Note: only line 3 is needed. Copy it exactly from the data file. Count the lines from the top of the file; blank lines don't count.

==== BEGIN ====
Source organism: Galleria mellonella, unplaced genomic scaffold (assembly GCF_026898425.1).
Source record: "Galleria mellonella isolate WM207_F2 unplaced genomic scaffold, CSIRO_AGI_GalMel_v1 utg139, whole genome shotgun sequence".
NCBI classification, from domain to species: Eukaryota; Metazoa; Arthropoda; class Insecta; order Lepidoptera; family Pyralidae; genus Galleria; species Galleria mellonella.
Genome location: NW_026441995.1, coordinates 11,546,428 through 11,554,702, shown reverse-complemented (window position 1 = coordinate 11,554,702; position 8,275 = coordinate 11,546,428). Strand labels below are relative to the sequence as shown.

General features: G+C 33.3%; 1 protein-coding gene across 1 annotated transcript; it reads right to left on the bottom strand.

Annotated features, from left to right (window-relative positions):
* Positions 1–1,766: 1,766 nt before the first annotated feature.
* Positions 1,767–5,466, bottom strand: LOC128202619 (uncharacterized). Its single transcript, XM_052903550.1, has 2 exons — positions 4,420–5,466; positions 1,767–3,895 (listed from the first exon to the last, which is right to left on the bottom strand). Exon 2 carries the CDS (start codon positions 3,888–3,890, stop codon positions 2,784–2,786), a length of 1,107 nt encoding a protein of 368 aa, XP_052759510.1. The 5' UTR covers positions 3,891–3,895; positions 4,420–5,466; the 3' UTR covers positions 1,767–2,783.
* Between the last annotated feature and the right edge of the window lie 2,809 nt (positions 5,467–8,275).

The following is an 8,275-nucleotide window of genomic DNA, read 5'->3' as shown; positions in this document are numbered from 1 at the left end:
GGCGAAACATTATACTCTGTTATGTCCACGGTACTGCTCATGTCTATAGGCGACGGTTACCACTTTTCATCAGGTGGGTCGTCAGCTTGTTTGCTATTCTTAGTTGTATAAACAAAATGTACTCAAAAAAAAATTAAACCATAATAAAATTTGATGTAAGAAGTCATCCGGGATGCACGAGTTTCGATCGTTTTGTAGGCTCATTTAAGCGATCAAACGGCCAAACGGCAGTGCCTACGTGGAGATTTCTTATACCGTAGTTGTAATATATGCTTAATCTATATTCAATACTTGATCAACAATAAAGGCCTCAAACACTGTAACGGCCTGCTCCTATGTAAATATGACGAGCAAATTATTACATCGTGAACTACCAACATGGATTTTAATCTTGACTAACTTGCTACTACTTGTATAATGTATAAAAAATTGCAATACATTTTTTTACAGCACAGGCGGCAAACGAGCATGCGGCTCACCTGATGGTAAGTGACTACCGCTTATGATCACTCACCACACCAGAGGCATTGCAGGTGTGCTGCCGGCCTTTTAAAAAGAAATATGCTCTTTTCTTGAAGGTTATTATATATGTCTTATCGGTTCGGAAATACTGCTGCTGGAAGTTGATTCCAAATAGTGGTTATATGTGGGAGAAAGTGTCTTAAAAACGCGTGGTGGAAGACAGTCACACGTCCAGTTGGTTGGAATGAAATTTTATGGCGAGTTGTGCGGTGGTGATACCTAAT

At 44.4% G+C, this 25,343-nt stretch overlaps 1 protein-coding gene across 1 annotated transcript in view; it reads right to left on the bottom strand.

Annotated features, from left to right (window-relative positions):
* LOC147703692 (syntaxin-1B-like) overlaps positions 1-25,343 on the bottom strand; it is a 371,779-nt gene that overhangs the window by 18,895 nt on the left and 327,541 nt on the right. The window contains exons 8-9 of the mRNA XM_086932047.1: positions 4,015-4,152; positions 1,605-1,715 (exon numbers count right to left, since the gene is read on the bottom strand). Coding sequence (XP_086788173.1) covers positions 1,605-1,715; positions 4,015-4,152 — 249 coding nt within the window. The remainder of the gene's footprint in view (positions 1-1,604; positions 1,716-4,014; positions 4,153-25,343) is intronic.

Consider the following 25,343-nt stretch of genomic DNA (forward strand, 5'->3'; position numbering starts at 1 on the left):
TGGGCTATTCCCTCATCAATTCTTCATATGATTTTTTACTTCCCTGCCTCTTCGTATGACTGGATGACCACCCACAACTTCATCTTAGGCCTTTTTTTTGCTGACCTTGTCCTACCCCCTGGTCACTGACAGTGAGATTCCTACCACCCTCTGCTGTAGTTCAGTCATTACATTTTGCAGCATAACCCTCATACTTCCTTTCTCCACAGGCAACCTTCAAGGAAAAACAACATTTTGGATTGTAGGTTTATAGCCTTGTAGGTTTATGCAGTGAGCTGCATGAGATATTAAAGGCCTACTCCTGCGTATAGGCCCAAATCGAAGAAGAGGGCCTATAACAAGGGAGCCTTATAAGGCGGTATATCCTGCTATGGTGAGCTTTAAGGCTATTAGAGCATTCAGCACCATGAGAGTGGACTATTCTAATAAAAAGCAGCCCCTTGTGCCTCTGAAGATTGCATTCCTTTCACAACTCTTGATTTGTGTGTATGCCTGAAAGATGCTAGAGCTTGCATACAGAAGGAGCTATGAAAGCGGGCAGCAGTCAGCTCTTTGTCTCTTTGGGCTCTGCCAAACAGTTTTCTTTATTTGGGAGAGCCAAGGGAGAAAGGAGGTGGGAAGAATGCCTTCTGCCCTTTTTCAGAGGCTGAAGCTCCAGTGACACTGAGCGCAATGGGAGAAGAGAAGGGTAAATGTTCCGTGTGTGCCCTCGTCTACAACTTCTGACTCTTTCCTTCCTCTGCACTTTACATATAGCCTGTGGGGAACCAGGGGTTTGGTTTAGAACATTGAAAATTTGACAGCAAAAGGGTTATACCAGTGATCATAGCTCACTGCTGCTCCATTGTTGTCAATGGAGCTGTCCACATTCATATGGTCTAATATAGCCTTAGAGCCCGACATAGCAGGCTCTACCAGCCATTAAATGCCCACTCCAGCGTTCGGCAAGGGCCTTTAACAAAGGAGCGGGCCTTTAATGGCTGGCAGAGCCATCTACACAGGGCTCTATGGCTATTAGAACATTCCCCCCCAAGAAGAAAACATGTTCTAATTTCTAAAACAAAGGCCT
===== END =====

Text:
NCBI classification, from domain to species: Eukaryota; Metazoa; Arthropoda; class Insecta; order Lepidoptera; family Pyralidae; genus Galleria; species Galleria mellonella.